Discussing an appropriate evaluation model may seem a slightly obscure and theoretical place to start thinking about building social policy evaluation capacity. However, there are a number of different ways in which evaluation can be described, and various models and typologies that are in use by evaluators (Cook and Campbell 1979, McClintock 1986, Patton 1986, Guba and Lincoln 1989, Rossi and Freeman 1989, Scriven 1991, Fetterman et al. 1996, Chelimsky and Shadish 1997). From the author’s experience, these models and approaches are not all the same in terms of their suitability for social policy evaluation capacity building. Suitable evaluation models should:

  • attempt to demystify evaluation so that it can be understood and practised at all levels within the social policy sector;
  • use a set of evaluation terms that emphasises that evaluation can take place across a programme’s life cycle and is not limited to outcome evaluation;
  • allow a role for both internal and external evaluators;
  • have methods for hard-to-evaluate, real-world programmes, not just ideal-type, large-scale, expensive, external evaluation designs;
  • not privilege any one meta-approach to evaluation (for example, goal-free, empowerment);
  • be based on a sophisticated understanding of what evaluation can actually deliver in terms of an evidence base for social policy; and
  • take into account the need for approaches for evaluating Maori programmes that may be different from mainstream evaluation approaches.

Some evaluation models meet these criteria better than others. Each of the criteria is discussed below.

Demystifying Evaluation

An appropriate evaluation model for social policy evaluation capability building should be able to be explained in clear terms to a wide range of different stakeholders with diverse training, backgrounds and experience from across government, Maori and the community sectors. Such a model must at the same time be able to accommodate complex technical evaluation methodologies within this easily understandable framework.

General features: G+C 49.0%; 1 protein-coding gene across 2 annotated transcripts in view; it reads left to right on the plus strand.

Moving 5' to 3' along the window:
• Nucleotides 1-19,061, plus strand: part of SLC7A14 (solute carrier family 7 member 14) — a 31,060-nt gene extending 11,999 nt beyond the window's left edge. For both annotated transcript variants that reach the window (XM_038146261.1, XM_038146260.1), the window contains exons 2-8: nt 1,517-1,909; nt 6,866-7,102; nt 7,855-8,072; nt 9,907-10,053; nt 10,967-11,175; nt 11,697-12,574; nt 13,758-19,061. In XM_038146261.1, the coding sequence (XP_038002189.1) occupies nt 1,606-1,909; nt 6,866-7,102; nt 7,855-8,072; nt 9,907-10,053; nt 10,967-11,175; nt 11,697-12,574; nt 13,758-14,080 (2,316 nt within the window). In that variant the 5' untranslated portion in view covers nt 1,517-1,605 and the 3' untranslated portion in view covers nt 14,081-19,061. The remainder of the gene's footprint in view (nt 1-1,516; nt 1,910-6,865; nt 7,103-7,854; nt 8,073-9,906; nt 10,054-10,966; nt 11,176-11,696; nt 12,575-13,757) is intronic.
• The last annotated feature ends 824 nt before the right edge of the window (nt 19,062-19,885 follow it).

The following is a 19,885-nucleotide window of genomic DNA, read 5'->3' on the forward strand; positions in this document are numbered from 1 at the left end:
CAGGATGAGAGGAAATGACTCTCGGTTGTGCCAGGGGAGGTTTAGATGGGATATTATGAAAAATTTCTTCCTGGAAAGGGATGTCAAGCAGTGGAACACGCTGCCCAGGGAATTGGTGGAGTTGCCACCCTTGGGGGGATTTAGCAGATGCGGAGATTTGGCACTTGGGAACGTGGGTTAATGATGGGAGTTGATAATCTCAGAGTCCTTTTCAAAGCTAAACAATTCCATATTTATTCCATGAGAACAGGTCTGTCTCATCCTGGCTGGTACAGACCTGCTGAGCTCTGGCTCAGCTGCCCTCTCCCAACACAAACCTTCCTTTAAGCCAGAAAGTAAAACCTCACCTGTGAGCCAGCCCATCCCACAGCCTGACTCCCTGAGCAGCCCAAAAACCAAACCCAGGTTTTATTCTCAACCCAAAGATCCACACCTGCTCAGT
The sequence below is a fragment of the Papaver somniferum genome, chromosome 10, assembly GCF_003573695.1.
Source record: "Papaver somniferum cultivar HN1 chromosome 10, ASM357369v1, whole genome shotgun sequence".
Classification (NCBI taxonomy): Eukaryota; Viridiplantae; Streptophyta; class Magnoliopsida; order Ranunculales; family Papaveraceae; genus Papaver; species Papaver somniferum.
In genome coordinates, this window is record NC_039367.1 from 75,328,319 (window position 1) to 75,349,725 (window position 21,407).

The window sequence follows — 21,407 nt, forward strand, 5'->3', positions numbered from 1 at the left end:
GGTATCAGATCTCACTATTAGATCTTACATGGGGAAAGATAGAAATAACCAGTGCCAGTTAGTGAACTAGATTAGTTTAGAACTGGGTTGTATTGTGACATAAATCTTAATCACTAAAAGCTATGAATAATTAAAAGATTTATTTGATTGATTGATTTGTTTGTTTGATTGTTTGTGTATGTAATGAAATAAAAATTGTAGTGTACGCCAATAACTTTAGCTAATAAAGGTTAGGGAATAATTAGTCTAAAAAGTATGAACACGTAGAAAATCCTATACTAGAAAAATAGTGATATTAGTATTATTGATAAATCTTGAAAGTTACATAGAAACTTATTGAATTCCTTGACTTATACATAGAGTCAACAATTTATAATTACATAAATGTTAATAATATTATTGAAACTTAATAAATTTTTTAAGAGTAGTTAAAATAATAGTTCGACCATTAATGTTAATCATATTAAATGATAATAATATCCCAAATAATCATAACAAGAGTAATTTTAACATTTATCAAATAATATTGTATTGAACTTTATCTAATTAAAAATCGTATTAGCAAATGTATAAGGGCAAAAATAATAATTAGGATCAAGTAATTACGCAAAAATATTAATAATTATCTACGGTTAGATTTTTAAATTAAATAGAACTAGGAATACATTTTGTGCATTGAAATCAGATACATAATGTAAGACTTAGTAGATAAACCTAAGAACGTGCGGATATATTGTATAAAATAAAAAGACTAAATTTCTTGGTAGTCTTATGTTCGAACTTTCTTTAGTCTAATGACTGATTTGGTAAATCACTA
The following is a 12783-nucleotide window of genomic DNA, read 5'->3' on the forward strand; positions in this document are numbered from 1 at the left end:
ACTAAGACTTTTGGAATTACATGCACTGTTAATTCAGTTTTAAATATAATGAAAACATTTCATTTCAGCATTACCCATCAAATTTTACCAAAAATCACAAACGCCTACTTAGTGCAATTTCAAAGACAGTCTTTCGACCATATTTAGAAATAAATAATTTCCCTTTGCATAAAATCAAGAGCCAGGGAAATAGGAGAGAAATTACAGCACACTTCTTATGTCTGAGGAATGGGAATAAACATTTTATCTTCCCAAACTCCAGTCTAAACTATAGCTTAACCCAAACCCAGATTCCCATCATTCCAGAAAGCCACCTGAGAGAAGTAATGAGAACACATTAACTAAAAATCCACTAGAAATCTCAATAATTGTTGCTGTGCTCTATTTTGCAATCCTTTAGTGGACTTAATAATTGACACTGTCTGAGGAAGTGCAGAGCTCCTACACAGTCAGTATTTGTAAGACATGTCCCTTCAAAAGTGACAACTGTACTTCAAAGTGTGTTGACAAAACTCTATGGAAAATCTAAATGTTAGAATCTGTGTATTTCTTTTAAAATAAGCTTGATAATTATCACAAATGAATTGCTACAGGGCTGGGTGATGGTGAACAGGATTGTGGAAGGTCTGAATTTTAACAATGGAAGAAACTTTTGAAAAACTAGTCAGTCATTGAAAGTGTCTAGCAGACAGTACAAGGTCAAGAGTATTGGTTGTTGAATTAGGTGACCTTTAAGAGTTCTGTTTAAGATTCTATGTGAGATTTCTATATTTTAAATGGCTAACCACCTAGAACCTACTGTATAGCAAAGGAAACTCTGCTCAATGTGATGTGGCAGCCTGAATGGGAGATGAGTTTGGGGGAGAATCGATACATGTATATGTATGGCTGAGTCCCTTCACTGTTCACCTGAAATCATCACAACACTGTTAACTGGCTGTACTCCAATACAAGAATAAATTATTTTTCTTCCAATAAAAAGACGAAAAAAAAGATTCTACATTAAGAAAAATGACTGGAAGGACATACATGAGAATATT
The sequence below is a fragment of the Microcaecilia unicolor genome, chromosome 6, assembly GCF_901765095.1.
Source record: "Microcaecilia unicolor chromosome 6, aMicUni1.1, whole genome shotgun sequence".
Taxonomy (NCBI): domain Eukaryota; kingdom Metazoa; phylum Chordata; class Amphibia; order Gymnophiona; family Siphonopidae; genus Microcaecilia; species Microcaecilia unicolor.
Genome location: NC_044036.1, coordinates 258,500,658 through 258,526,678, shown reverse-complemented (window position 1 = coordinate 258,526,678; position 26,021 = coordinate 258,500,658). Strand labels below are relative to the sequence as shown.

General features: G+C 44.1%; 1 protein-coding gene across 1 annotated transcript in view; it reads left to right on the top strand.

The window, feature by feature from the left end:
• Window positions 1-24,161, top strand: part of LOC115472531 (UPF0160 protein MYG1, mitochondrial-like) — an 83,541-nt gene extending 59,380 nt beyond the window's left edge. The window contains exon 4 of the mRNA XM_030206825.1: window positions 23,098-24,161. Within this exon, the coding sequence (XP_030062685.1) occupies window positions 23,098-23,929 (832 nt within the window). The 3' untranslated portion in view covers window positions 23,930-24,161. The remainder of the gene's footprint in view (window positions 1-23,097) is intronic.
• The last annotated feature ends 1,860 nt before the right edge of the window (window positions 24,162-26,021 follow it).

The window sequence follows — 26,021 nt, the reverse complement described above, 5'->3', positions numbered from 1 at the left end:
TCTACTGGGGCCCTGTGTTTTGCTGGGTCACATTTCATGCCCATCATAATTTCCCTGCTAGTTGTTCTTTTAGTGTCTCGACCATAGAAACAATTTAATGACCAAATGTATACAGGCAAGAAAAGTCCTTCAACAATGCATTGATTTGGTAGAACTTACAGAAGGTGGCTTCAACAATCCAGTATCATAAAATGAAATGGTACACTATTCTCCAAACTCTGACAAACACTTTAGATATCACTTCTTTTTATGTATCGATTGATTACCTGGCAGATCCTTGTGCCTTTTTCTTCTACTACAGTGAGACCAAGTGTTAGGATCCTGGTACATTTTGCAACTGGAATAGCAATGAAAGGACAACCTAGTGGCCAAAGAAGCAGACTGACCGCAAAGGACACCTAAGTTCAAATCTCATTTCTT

One way to describe evaluation for capacity building is to conceptualise it as being about asking questions – of our programmes, organisations and policies. These questions are not something that evaluators alone should attempt to answer themselves; they are questions that should be an important concern of every policy maker, manager, staff member and programme participant. The high-level question I uses in describing evaluation is always:

  • Is this (organisational activity, policy or programme) being done in the best possible way?

This is then unpacked into a series of subsidiary questions:

  • How can we improve this organisation, programme or policy?
  • Can we describe what is happening in this organisation, programme or policy?
  • What have been the intended or unintended outcomes from this organisation, programme or policy?

A question-based introduction to evaluation helps to demystify the process of evaluation. It puts the responsibility for evaluation back where it belongs – on the policy makers, funders, managers, staff and programme participants to identify the questions they are interested in, rather than leaving it solely with evaluators. It highlights that programme managers and staff cannot avoid these questions; they just have to work out ways of answering them. In most cases stakeholders will have to answer these questions through their own efforts. However, in some instances they will need to call in specialised evaluation assistance. A question-based approach to evaluation is also well positioned to highlight the concept of sector-level strategising about priority evaluation questions, which is discussed later in this article.